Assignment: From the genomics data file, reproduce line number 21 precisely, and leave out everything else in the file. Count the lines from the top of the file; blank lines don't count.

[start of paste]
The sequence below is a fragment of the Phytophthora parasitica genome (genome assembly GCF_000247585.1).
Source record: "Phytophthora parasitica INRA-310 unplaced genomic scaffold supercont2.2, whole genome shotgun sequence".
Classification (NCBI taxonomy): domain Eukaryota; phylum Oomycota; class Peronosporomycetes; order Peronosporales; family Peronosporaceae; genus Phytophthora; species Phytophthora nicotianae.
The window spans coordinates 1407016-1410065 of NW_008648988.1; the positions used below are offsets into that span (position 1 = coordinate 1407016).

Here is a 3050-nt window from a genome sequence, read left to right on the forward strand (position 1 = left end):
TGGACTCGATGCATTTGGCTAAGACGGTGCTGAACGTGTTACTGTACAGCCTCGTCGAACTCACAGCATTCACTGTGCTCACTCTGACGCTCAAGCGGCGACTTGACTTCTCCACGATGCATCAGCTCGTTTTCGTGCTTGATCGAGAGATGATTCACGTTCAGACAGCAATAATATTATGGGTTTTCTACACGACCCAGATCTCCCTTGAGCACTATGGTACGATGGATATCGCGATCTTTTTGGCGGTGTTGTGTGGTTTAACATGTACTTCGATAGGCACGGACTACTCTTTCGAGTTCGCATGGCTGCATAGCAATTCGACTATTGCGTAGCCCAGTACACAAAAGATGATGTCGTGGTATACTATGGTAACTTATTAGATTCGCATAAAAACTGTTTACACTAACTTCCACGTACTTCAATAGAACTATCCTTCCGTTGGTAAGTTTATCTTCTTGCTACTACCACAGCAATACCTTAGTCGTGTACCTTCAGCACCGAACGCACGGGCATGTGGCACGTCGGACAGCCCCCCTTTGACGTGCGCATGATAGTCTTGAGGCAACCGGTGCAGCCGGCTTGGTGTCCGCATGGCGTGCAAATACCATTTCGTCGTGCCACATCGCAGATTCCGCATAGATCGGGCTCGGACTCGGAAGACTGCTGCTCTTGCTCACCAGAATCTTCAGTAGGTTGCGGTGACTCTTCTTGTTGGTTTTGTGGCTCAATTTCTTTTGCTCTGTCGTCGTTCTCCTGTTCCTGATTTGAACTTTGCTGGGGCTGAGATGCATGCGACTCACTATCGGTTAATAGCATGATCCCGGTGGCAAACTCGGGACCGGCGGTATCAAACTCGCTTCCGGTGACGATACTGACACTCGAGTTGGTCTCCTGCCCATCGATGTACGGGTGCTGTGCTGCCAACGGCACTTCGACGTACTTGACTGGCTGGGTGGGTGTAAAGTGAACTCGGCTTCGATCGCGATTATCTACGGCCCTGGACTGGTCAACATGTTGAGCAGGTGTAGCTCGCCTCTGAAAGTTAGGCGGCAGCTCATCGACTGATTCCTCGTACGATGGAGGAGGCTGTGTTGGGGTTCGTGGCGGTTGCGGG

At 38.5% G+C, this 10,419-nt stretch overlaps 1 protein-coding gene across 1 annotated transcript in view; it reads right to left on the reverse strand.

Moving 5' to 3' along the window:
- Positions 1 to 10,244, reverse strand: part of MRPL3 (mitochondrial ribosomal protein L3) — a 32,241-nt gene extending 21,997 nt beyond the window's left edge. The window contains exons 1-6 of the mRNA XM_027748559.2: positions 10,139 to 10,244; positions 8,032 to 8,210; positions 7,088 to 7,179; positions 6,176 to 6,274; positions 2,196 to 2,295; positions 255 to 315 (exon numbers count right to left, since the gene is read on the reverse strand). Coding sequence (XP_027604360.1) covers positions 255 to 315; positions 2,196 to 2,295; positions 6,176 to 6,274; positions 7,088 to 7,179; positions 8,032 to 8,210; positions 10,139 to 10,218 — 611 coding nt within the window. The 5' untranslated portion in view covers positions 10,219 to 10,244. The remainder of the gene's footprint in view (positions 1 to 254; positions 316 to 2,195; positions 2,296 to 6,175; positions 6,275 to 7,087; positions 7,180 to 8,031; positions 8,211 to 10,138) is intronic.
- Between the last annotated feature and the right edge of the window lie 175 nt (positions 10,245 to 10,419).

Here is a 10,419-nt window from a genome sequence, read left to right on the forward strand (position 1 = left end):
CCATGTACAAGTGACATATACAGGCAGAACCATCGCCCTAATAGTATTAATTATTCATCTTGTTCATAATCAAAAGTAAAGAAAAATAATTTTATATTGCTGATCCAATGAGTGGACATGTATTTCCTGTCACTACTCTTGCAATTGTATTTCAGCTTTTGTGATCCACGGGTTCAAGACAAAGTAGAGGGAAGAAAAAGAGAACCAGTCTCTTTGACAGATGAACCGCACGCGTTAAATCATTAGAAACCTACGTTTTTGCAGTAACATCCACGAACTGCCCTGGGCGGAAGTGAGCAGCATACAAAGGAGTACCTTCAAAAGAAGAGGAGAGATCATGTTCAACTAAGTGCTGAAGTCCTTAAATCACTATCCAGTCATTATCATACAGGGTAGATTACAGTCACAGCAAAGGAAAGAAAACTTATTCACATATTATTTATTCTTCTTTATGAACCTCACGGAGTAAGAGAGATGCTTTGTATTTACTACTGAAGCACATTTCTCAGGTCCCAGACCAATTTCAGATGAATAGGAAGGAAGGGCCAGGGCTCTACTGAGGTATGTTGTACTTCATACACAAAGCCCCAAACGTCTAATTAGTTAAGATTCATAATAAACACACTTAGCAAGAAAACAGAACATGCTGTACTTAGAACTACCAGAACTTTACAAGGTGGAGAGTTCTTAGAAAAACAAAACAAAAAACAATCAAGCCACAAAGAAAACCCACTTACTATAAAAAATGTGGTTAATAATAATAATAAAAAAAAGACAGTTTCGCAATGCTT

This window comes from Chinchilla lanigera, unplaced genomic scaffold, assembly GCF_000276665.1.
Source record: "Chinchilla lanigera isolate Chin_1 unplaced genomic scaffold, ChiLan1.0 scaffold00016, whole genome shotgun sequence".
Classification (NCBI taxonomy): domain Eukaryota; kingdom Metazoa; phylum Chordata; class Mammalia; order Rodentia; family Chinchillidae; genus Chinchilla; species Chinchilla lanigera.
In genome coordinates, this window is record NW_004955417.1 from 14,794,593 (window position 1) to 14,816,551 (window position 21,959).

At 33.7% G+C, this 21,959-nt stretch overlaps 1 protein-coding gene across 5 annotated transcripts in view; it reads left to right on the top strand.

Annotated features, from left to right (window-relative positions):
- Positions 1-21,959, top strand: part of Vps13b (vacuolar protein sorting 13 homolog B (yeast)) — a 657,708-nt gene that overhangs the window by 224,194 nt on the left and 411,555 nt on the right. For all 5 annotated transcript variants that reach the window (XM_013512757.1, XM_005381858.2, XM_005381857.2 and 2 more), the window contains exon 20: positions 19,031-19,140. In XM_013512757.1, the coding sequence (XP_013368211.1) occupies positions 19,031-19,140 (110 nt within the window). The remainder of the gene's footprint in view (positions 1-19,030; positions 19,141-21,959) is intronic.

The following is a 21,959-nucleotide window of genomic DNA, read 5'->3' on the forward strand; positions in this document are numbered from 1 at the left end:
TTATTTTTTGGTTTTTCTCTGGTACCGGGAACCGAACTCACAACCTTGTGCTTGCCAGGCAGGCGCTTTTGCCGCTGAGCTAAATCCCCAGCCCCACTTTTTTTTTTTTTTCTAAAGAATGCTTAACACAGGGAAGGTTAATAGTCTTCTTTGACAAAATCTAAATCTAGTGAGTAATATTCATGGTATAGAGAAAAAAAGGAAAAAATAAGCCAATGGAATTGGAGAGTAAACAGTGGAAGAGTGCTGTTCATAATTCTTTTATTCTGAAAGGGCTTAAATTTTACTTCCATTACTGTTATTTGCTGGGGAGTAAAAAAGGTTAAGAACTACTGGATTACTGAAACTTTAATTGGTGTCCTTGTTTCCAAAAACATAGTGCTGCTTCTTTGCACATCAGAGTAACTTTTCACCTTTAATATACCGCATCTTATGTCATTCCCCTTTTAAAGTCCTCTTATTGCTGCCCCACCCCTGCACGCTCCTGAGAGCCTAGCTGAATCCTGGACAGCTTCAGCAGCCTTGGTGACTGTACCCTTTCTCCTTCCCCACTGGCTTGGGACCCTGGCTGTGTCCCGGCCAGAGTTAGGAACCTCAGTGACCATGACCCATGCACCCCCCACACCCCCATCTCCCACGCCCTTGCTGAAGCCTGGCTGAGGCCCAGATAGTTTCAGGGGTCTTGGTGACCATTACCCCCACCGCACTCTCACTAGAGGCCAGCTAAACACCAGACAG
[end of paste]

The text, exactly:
TTATTTTTTGGTTTTTCTCTGGTACCGGGAACCGAACTCACAACCTTGTGCTTGCCAGGCAGGCGCTTTTGCCGCTGAGCTAAATCCCCAGCCCCACTTTTTTTTTTTTTTCTAAAGAATGCTTAACACAGGGAAGGTTAATAGTCTTCTTTGACAAAATCTAAATCTAGTGAGTAATATTCATGGTATAGAGAAAAAAAGGAAAAAATAAGCCAATGGAATTGGAGAGTAAACAGTGGAAGAGTGCTGTTCATAATTCTTTTATTCTGAAAGGGCTTAAATTTTACTTCCATTACTGTTATTTGCTGGGGAGTAAAAAAGGTTAAGAACTACTGGATTACTGAAACTTTAATTGGTGTCCTTGTTTCCAAAAACATAGTGCTGCTTCTTTGCACATCAGAGTAACTTTTCACCTTTAATATACCGCATCTTATGTCATTCCCCTTTTAAAGTCCTCTTATTGCTGCCCCACCCCTGCACGCTCCTGAGAGCCTAGCTGAATCCTGGACAGCTTCAGCAGCCTTGGTGACTGTACCCTTTCTCCTTCCCCACTGGCTTGGGACCCTGGCTGTGTCCCGGCCAGAGTTAGGAACCTCAGTGACCATGACCCATGCACCCCCCACACCCCCATCTCCCACGCCCTTGCTGAAGCCTGGCTGAGGCCCAGATAGTTTCAGGGGTCTTGGTGACCATTACCCCCACCGCACTCTCACTAGAGGCCAGCTAAACACCAGACAG